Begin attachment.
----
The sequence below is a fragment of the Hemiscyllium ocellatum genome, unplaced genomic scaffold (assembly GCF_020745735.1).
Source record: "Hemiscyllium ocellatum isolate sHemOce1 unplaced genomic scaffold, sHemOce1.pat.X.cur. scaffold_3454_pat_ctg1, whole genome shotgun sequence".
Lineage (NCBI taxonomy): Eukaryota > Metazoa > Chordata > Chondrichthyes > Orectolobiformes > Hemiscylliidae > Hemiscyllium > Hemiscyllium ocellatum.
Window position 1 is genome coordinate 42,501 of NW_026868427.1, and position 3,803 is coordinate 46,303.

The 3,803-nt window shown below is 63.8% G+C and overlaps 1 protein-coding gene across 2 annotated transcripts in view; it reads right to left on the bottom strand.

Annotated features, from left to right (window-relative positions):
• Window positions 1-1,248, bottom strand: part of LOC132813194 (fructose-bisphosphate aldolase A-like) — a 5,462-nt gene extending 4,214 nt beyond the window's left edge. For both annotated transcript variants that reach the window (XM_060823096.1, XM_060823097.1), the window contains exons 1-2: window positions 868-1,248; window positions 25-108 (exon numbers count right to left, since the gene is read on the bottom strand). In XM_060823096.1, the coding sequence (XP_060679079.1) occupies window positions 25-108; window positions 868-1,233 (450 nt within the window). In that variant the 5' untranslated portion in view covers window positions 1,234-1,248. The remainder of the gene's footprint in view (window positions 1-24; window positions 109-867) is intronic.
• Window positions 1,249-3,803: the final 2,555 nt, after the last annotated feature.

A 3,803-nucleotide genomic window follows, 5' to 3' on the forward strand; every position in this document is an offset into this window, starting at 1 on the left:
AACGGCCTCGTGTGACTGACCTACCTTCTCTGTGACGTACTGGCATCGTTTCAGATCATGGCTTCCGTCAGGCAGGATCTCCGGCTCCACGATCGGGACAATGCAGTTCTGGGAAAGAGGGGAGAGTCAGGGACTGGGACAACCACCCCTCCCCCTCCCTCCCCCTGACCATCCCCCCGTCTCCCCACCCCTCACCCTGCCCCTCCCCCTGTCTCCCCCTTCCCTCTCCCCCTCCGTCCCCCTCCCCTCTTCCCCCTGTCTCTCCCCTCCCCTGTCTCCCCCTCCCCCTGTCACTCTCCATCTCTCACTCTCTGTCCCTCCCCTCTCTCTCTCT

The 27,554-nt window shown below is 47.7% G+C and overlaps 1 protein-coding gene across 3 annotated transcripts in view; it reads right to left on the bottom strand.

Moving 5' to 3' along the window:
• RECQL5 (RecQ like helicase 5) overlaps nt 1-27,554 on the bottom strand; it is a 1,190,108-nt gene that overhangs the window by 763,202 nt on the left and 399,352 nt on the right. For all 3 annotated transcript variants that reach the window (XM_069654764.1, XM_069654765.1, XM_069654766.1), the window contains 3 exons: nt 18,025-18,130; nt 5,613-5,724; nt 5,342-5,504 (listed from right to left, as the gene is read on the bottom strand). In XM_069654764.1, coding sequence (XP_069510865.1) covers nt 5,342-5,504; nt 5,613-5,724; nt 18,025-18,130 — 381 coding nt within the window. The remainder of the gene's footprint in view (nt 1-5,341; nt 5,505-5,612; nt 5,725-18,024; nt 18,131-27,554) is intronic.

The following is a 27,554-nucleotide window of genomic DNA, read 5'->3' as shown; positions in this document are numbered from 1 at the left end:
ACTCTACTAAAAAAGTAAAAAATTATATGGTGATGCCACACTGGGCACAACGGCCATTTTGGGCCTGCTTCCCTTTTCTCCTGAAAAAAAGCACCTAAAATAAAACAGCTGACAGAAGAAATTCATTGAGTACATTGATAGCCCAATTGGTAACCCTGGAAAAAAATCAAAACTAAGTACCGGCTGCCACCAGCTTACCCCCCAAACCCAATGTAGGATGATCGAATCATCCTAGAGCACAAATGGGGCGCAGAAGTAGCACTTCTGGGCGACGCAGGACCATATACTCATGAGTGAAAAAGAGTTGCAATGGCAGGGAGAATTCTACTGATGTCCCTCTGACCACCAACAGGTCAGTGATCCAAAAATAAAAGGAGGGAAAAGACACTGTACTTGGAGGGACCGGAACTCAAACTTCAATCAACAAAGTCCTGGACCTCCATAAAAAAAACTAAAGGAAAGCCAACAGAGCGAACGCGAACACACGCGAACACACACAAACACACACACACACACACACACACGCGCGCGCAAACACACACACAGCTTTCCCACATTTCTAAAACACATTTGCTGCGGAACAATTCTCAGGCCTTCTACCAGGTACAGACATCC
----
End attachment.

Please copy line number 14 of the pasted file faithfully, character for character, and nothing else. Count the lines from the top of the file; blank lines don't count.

The following is a 27,554-nucleotide window of genomic DNA, read 5'->3' as shown; positions in this document are numbered from 1 at the left end: